talk. talk. talk.
(1) I am very much in sympathy with Emdashes' "Banned Words and Phrases," in a general sense. And I am supportive of the ban on "exhausted," in particular. And I would like to institute such a ban against my busy and hyperbolic but hardly --------- self. You know this.
Rebecca Mead and Roger S. Weick demonstrate the proper use of the word, in an Aug 4 talk:
[Queen] Claude, a near-contemporary of Anne Boleyn, who served her at the French court as a prepubescent lady-in-waiting, was betrothed at the age of six to her cousin François, the Duke of Angoulême and heir-presumptive to the French throne. She was wed at fourteen. She went on to bear seven royal children, including a son who became Henry II of France, and she died at twenty-four. “The French say that she was épuisée—exhausted,” Roger S. Wieck, a curator of medieval and Renaissance manuscripts at the Morgan, explained the other day. (27)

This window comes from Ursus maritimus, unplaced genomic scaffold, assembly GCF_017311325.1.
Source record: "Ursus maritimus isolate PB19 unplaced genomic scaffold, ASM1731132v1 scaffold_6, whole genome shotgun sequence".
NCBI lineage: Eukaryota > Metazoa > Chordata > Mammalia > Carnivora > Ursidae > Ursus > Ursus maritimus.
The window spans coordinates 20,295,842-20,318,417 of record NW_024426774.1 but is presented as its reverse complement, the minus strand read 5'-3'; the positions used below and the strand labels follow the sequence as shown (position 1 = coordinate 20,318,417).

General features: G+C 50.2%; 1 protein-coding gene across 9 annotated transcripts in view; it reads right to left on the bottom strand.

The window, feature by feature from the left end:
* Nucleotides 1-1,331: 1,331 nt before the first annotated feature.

(2) "Fish Story," 7/21. I didn't like the way Mike Peed included panhandlers in a list of non-human objects. I did like the way he got distracted at the end, "Suddenly, an even bigger question loomed: What does the world have against eels?"
(3) I feel like it's interesting news that Sasha Frere-Jones is selling his vinyl collection. I hope he keeps us posted on that.
(4) Ug. On Saturday, on my local radio station, I heard someone desecrate James Thurber's "How to Tell a Fine Old Wine," in a reading for Selected Shorts. It was just so bad. Tension and excitement in all the wrong places. The actor clearly was not acquainted with dry, modern wit. While John Lithgow reading Roald Dahl's "Taste" was pretty good.